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10 considerations for solar farms

Jacky Photographer/Getty Images solar farm against blue sky
SOLAR CONTRACTS: Solar farm land-use agreements typically come in the form of a lease or an easement.
Solar contracts typically have an initial term of 10 to 25 years.

Increasing concerns over global warming and the desire to promote alternatives to carbon-based energy continue to drive the growth of solar farm development. Because solar farms often require large tracts of land, solar companies frequently target agricultural land for solar farm development.

If a solar company approaches you with a solar farm proposal, here are 10 things to keep in mind:

1. Agreements come in different forms. Solar farm land-use agreements typically come in the form of a lease or an easement. Utility companies often have more experience with easements, whereas land agents may be more familiar with leases. Both forms of agreement can accomplish the same purpose. However, in the case of a breach, the lease can provide for automatic termination of the agreement, whereas court proceedings may be necessary to terminate an easement.

2. Solar companies may be eager to earn tax benefits. Expediting the agreement may work to your favor. The most recent extension of the federal solar investment tax credit, which the government has used and renewed since 2006, has set a tax credit schedule that declines in value over the coming years.

For projects completed through Dec. 31, 2022, the government is offering a tax credit equal to 26% of a commercial system’s dollar value upon installment. From Jan. 1, 2023, to December 2023, the value will decline to 22%, and then from Jan. 1, 2024, onward, the value will become 10%.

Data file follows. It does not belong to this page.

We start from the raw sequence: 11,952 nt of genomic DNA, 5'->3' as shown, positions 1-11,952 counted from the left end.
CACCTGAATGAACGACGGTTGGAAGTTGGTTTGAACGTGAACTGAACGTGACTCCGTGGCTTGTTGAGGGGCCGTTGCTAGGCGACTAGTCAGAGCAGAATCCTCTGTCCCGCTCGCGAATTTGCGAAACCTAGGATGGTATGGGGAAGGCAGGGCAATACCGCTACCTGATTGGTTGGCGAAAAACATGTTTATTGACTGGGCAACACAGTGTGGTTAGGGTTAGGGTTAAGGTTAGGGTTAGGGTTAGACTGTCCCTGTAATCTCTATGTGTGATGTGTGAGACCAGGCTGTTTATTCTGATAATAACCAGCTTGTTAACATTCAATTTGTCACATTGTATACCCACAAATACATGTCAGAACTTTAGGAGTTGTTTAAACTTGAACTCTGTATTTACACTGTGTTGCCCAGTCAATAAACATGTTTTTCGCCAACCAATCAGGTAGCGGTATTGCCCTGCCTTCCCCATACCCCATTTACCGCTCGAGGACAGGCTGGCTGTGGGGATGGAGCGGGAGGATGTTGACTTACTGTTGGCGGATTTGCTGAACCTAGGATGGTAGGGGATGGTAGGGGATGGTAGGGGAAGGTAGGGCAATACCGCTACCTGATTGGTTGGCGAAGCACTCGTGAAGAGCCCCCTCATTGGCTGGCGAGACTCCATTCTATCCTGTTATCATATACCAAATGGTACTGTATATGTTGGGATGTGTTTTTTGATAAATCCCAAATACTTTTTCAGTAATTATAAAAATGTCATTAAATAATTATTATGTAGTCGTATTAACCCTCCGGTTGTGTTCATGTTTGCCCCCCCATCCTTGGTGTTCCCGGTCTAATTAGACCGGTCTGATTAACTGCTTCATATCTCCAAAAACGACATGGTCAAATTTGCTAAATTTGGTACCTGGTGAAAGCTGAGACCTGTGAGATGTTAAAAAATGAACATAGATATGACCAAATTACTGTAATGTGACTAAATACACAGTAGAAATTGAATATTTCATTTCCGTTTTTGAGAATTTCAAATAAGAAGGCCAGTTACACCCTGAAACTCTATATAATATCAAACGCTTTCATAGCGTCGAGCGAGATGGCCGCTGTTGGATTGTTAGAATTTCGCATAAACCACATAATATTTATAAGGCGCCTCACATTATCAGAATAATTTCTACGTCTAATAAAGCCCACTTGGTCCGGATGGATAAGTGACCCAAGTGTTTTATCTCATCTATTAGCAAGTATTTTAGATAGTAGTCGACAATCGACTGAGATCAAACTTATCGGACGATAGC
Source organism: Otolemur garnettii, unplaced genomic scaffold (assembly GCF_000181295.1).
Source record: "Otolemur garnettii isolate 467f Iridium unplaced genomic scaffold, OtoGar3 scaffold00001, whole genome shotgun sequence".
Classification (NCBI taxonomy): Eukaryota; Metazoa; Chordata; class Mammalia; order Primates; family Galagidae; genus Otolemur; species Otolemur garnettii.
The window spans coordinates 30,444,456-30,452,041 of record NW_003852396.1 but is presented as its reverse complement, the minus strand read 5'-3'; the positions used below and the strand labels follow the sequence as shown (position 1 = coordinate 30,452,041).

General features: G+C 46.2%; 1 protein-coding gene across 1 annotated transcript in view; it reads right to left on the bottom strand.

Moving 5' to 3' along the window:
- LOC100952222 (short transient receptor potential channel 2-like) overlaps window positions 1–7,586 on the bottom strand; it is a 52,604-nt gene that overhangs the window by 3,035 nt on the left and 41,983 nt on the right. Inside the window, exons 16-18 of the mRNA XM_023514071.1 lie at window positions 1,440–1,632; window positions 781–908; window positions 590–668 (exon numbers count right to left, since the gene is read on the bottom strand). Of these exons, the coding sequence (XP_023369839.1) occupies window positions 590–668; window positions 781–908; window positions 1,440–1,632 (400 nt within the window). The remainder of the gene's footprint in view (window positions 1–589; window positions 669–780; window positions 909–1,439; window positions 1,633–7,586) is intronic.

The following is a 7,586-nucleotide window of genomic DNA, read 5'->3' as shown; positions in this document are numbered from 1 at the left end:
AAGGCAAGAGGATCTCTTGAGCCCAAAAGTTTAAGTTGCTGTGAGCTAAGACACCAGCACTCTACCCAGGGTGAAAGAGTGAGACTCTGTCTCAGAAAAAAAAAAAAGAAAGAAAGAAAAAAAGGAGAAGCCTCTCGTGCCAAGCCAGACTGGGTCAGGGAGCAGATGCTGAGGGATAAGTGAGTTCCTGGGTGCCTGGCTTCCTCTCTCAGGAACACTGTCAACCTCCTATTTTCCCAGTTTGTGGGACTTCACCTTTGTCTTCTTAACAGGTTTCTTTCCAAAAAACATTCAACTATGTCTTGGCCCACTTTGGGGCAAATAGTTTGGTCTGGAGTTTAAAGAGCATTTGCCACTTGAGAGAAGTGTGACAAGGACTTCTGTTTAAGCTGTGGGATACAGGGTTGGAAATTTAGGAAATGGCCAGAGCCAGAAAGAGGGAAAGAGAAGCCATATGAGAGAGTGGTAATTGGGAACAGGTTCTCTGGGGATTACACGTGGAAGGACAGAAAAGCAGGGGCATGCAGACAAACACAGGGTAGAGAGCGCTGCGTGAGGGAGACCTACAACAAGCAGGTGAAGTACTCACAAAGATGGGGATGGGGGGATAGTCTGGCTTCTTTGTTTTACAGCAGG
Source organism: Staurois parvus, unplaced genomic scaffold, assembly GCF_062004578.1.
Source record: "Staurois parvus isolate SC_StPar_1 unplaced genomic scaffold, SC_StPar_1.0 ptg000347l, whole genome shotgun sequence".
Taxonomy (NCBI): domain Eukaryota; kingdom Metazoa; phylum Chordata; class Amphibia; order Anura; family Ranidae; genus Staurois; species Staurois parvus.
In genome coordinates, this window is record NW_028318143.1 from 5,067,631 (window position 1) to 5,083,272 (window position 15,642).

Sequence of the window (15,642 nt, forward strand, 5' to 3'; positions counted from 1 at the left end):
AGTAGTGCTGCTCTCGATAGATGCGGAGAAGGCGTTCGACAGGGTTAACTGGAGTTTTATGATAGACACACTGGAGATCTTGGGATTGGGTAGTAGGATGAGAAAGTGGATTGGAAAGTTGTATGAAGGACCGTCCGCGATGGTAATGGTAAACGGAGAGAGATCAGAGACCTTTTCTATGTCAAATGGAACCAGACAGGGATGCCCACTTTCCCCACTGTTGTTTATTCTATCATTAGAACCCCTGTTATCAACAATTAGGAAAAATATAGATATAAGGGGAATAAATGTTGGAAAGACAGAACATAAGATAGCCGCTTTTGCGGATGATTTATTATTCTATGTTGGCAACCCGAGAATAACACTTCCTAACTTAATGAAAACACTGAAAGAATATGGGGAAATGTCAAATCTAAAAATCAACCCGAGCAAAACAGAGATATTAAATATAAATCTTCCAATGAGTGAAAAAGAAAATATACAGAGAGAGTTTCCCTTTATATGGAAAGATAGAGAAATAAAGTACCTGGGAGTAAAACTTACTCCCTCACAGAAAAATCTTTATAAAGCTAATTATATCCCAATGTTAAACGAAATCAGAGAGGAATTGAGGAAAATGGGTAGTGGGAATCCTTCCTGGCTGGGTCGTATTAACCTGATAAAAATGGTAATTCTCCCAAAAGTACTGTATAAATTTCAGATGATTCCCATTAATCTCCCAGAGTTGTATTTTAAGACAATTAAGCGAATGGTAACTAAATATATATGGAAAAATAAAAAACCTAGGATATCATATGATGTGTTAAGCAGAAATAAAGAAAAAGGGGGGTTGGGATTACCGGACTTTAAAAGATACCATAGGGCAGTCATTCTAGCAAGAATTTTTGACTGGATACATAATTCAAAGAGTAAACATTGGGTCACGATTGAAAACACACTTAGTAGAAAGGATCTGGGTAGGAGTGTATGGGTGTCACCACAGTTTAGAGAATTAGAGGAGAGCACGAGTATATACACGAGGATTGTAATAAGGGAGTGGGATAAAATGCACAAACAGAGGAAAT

Thus, developers are strongly incentivized to complete projects while they can claim the largest tax break possible.  

3. Keep your options open — and closed. To hold the property while the solar company evaluates the feasibility for development and secures the necessary financing for the project, solar companies often propose an “option” for a lease or easement. The option, typically valid for a year or two, gives the solar company exclusive rights to the property for solar development. Since the landowner will be permitted to use the property for farming during the option period, the compensation during the option is usually modest.

Often, the option will incorporate the form of lease or easement that will go into effect if the option is exercised. Thus, it is important to reach agreement on the terms of the lease or easement before agreeing to any option.

4. Confidentiality is key. It is in the interest of both landowners and companies to keep the details of their agreement confidential — and most agreements include clauses that do just that. Should your contract have a clause that forbids the disclosure of the details around the deal, then both parties must be wary of sharing information. These provisions can include exceptions to allow disclosure to accountants, lawyers and family members.

Breach of a confidentiality provision can result in a forfeiture of the payments made.

5. Understanding exclusivity. Another somewhat common clause in solar land-use agreements are exclusivity clauses. When such clauses appear, they generally function to forbid a landowner from offering their property to a competitor. Should a landowner have significant acreage either on a single lot, or distributed across different areas of the region, they should consider an exemption to such a clause or geographic exclusivity.